The aim of the paper is to show that the two testimonies on Andronicus' theory of physical change give a coherent picture. Both accounts stress that the factor responsible for change is not necessarily to be sought for outside of the things that change. Their change is due as much to their inner constitution as to external agents. Andronicus' view resembles Galen's critique of the Aristotelian position and there is a possibility that both authors drew on Stoic sources.
Authors:L. Barral, J. Cano, A. J. López, J. López, P. Nogueira, and C. Ramírez
The diffusive and dynamic mechanical behavior of the DGEBA/1,3-BAC epoxy resin system was studied during water absorption. The diffusion of water was investigated at 100% relative humidity, by immersion of specimens in water at 60, 80 and 100°C. In all absorption experiments, water diffusion followed Fick's law. Diffusion coefficients and saturated water concentrations are given for these temperatures. The activation energy for diffusion was determined from the relationship between the diffusion coefficient and the reciprocal of the absolute temperature. The value obtained was 31.2 kJ mol−1. Dynamic mechanical analysis of samples immersed in 100°C water and with various water contents showed both a shift of Tg, defined by thetanδ peak, to lower temperatures and a slight decrease in the dynamic modulus in the presence of water. These effects are probably a result of plasticization.
The paper uses data from the World Values Survey and the European Values Study on individuals in Hungary and its neighbouring countries to examine the effects of political borders on different beliefs, as opposed to that of ethnic differences or historical borders. The focus on Hungary and its neighbours is explained by the fact that parts of the Hungarian ethno-linguistic community can be found in all these countries, which makes it possible to separate the effect of culture from that of the current political community. By applying a cultural gravity model which is concerned with the differences in beliefs between all possible pairs of individuals in the sample, the paper finds that out of five areas of beliefs, it is the beliefs regarding work, markets, and democracy whose differences are robustly affected by political borders, giving some support to the approach which argues that values are shaped through the dialogue occurring within a political community.*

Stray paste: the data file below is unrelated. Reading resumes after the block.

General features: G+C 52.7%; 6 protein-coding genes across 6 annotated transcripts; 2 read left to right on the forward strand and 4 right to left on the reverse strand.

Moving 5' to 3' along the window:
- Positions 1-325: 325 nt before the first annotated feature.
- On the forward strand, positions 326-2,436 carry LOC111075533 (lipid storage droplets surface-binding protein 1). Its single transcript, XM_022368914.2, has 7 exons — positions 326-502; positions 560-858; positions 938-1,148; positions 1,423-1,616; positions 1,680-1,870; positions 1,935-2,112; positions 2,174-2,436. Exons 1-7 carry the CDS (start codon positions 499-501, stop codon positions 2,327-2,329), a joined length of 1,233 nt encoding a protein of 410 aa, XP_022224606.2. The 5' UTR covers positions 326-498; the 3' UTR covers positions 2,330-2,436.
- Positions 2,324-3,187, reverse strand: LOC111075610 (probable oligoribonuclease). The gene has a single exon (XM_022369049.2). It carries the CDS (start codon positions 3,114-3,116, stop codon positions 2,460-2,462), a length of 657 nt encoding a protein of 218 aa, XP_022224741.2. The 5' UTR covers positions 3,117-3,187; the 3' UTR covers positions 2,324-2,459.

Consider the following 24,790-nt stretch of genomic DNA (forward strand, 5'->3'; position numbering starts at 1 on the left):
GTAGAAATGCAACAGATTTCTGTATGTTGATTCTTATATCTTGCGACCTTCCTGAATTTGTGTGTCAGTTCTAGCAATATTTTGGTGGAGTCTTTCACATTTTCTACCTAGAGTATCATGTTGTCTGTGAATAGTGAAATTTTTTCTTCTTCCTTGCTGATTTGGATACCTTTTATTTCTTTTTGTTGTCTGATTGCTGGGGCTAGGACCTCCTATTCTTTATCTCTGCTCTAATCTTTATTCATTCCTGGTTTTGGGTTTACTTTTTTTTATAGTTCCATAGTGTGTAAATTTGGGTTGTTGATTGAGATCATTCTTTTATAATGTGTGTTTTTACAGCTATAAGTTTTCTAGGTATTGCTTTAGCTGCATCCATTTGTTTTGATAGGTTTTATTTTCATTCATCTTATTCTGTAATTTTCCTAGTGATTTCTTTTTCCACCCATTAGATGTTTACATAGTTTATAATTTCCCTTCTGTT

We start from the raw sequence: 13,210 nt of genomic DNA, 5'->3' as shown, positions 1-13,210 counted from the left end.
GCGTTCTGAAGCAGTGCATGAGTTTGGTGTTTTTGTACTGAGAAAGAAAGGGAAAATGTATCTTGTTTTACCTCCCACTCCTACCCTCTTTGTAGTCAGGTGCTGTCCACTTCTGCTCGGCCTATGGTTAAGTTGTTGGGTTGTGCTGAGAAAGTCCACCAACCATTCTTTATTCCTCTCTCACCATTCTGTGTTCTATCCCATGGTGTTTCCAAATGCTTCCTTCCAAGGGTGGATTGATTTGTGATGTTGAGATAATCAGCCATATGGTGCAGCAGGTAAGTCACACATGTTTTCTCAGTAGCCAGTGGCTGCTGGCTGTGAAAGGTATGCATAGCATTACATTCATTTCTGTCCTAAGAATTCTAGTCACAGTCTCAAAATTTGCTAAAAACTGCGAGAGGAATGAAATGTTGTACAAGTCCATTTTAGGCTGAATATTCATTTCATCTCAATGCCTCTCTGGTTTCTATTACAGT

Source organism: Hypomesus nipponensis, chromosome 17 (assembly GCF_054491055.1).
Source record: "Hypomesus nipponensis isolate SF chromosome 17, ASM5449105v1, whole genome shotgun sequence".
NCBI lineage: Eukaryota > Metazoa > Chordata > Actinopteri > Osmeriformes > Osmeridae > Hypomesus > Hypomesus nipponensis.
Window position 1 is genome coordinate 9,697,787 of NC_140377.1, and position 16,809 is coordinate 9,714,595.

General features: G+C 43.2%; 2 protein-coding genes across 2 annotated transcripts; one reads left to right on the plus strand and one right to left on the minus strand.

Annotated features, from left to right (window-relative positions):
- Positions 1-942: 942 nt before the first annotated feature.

Social network analysis (SNA) is one of the fields in the social sciences which went through a huge development in the last two decades. With the availability of new tools and methods, in-depth analysis of huge networks became possible resulting in important results at various fields. Despite this advancement, the strength of a tie — a foundation of this theory — is still a hot topic in SNA. This paper aims to show that there is a connection between the extent of fair behaviour and friendship and thus to suggest that the extent of fairness may be used as another measure for tie strength. An analytical utility model is introduced including fairness and tie strength. The model is analyzed and an experimental method is shown to test the model. The paper also introduces pilot results.
This study attempts to investigate how Hungarians think about life. By applying a nationwide representative survey of Hungarian adults, we wished to answer the following two research questions: a) what are the major metaphorical conceptualizations of life among Hungarians?; and b) what factors, such as socio-economic status and basic value orientations, might influence the prevalence for the metaphors used to talk about life? Our results suggest that there are considerable generational differences: while the negative mindset (in the form of more negative metaphors) is still common within the older generation, there is a shift towards a more positive and more “American” conceptualization of life among younger people in Hungary.